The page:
by Myra Chanin


Himself and Nora is a musical theater piece that celebrates the lives and loves of James Joyce and his muse Nora Barnacle, who lived with him in an unmarried state for 27 year before he lost the battle with her need for respectability and made her Mrs. Joyce. Joyce started out as an interesting, readable, touching and publishable writer with Dubliners, The Dead and Portrait of the Artist as a Young Man (1914-1916) then turned salacious in Ulysses, finally published in 1922, followed by the pretty much unreadable Finnegan’s Wake which took him seventeen years to write and will take you forever to read. As the smartest guy in my Advanced English Literature Class, Irish himself with a drunken father, said after getting through the first three—which also turned out to be his last three pages, “Where the River Shannon flows, the River Shannon flows. I am not symbol minded.” Does the writing life, plus not as sexy as Henry Miller quotes from sexually explicit letters Jimmy wrote Nora, seem to you to be the stuff of interesting drama?


The opening scene made them appear to be! A handsome stark set by Paul Take dePoo III. A priest standing over Joyce’s dead body. Nora sitting beside him complaining about why he didn’t wait for her to come back, from wherever she’d gone, to die. Ma and Da on the other side of an open window waiting for Joyce’s spirit to fly to him. The spirited opening song, “Himself and Nora,” made me hopeful enough to release the loins I usually gird whenever I’m faced with a story/play/TVshow about a writer.



After that, the play went downhill for me. I really hesitate to voice just my opinion, but others shared it, including two people, seated in different audience locations, who actually walked out in the middle of the first act, and several that never returned after the intermission. The performers were exceptional as directed by Michael Bush. Matt Bogart as James Joyce and Whitney Bashor as Nora gave Tony-worthy performances. Zachary Prince and Michael McCormack (who both played several roles) proved delightfully versatile. Still no one left the theater looking very happy.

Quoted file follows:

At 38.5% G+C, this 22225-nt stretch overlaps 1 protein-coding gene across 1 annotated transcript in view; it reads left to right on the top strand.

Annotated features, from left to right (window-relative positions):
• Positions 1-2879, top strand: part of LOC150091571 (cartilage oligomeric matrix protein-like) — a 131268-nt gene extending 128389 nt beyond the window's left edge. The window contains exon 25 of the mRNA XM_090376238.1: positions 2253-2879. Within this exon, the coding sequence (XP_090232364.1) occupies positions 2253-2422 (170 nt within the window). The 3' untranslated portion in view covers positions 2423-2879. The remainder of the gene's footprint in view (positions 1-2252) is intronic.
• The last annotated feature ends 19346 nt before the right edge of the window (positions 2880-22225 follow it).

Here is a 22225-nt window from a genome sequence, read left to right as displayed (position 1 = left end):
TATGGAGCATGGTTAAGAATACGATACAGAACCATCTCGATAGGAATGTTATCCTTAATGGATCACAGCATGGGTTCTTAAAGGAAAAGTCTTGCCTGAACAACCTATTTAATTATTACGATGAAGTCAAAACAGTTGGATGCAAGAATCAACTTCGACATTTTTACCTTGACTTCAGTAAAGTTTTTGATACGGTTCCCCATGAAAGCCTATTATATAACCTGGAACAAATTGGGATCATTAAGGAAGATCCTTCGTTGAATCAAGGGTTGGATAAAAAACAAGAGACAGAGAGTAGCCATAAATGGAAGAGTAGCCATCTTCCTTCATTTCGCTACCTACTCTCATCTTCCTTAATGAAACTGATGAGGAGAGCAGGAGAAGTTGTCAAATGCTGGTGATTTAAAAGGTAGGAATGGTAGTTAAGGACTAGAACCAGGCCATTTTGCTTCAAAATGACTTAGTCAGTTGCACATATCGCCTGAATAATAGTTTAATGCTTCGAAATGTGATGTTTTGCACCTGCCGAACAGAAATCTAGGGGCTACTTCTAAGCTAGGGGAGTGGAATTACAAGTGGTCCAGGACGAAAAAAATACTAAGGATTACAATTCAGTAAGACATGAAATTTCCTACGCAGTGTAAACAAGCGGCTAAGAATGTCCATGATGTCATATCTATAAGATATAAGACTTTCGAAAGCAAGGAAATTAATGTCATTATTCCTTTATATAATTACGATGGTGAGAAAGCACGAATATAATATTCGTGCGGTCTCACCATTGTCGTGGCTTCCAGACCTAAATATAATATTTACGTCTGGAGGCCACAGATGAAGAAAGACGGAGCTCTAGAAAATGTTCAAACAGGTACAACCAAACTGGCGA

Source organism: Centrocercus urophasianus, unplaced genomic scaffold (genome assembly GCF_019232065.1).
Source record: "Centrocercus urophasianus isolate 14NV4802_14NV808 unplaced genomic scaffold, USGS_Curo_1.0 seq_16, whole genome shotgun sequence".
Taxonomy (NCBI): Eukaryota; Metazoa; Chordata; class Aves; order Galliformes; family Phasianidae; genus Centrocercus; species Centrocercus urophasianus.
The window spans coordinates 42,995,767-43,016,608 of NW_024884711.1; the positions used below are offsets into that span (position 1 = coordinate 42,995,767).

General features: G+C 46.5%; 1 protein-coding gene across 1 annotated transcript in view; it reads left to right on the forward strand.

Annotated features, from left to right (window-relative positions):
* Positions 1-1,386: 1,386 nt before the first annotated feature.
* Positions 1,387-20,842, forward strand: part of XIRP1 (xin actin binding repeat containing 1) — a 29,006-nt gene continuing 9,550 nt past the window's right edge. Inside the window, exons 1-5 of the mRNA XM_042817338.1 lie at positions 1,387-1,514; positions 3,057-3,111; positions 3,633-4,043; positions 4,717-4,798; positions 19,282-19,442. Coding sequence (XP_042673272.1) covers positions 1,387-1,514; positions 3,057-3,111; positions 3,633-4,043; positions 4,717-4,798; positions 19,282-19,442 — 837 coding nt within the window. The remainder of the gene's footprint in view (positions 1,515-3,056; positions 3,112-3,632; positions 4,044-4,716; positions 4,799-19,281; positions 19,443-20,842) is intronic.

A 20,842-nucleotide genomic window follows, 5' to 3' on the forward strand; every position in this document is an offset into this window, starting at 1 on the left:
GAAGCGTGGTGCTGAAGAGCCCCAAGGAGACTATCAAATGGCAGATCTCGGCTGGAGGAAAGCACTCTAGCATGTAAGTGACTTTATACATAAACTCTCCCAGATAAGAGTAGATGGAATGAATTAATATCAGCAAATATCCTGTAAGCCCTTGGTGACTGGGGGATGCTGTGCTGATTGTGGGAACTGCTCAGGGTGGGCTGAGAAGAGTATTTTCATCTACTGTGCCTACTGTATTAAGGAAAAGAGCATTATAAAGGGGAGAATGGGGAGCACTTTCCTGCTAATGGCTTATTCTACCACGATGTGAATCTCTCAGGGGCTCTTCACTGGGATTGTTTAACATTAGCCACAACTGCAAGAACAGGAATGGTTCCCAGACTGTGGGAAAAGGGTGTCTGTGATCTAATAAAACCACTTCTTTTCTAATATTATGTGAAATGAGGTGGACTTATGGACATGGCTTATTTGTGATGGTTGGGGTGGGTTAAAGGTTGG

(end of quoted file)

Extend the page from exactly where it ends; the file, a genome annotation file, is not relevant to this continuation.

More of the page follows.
If the performers were faultless, who does that leave?


Jonathan Brielle wrote the book, music and lyrics of this very Las Vegas pastiche, where Brielle has toiled writing shows for the last decade. The plot of Himself and Nora was indecisive. It wasn’t sure where it wanted to go and what it wanted to be. It pitched Ezra Pound into Burlesque-tinged vaudeville scenes. Himself and Nora might have been more dramatic as Himself and God, a power struggle between Joyce and the Church. I did like the idea of the song sung by Nora when a blind, drunk and unfaithful Joyce threatened to desert her. “What would I be without a man? Lucky!” The rest of the lyrics were more banal.


At any rate, I can’t entirely fault a play which inspired me to search the internet for Joyce’s sexy letters to Nora. Mother of Mercy, you’ll find them at James Joyce’s Dirty Letters.


No replies from Nora remain. My favorite Nora quote shows how practical she was. “Why don’t you write books people can read?” she asked James, which convinces me the he may have written to her about between the sheets stuff, but I’m sure her concerns were kitchen-oriented—feeding the children and paying the rent. When they were apart she was always more hard up than hot.



Himself and Nora. Through September 4 at the  Minetta Lane Theatre (18 Minetta Lane, between Sixth Avenue and MacDougal Street, Greenwich Village).



Photos: Matthew Murphy